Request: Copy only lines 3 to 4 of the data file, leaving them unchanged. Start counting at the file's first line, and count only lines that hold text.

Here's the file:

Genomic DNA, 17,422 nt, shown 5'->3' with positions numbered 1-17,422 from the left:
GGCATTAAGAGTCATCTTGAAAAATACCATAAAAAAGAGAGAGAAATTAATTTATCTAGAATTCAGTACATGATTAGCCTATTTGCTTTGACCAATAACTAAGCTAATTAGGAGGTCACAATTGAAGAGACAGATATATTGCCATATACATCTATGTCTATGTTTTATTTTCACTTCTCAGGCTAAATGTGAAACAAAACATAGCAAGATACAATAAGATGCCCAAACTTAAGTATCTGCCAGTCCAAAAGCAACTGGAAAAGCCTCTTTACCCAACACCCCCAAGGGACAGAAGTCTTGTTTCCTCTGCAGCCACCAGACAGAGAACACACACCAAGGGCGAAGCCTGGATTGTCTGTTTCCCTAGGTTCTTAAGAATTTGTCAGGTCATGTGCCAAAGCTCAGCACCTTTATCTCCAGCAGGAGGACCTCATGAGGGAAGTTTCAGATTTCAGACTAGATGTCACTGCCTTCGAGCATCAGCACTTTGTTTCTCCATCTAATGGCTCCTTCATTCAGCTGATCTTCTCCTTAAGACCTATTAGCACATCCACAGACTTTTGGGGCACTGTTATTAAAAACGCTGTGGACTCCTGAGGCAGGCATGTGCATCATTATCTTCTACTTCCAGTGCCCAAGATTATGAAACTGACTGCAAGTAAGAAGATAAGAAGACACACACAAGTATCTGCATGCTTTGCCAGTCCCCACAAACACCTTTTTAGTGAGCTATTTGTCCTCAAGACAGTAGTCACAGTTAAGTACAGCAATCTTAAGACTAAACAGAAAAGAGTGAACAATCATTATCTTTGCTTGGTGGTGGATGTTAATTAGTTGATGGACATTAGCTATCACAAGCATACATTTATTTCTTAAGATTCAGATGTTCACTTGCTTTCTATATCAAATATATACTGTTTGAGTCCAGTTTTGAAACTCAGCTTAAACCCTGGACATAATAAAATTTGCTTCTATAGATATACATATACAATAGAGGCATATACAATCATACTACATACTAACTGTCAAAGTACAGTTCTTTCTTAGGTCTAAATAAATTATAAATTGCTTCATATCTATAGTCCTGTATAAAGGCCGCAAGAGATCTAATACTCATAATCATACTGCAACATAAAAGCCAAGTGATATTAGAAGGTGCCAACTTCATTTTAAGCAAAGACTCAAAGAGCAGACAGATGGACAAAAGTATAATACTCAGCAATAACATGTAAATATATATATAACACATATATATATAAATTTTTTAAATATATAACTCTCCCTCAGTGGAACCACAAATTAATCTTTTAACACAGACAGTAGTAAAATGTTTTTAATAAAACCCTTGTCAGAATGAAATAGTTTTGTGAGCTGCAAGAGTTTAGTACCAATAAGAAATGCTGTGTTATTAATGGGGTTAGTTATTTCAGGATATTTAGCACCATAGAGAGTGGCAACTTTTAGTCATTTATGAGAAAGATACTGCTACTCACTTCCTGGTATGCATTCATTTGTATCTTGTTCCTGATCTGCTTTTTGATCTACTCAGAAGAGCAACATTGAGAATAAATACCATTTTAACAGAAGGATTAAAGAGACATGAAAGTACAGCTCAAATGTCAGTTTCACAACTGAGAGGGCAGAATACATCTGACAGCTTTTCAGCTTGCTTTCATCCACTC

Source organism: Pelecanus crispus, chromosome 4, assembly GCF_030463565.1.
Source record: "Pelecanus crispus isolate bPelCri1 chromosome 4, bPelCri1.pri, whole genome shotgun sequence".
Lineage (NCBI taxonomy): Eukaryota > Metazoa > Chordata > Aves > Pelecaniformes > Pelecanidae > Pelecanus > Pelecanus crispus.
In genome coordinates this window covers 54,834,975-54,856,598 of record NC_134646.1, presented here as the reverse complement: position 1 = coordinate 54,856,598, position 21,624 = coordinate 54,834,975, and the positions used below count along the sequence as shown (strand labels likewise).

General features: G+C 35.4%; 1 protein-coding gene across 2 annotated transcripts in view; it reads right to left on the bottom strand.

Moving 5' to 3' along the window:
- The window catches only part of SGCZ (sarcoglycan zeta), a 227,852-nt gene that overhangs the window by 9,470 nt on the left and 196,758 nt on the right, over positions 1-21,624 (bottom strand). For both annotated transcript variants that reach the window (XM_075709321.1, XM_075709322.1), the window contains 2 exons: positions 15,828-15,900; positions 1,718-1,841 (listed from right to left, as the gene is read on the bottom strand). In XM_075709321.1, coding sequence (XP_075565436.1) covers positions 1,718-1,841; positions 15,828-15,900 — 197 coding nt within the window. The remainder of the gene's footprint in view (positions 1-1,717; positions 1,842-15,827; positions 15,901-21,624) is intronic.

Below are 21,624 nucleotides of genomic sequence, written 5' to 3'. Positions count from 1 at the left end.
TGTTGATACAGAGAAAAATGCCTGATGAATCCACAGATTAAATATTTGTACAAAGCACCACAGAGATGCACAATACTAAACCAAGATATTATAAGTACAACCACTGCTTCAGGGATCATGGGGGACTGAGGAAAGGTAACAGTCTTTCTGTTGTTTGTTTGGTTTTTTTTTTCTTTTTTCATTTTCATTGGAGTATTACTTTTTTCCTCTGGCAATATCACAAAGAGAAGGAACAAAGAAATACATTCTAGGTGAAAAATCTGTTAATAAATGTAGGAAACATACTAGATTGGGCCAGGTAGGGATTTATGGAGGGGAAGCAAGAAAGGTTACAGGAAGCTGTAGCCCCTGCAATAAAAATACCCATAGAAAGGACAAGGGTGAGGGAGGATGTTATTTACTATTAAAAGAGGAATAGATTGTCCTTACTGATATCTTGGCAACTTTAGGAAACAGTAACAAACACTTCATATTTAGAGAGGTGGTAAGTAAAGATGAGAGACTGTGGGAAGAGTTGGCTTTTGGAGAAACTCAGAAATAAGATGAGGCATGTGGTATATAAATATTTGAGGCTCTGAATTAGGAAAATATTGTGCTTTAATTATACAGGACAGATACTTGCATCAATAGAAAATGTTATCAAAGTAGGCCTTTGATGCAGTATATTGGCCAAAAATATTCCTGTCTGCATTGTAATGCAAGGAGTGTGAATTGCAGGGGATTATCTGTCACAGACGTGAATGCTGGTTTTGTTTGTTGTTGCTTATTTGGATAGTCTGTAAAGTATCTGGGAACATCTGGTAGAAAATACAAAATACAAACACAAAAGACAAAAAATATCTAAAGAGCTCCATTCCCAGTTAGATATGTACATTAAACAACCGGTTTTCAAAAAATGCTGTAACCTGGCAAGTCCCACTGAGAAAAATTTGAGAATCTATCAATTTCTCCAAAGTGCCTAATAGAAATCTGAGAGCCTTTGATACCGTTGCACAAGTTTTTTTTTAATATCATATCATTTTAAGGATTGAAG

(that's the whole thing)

Source organism: Pelecanus crispus, chromosome 4, assembly GCF_030463565.1.
Source record: "Pelecanus crispus isolate bPelCri1 chromosome 4, bPelCri1.pri, whole genome shotgun sequence".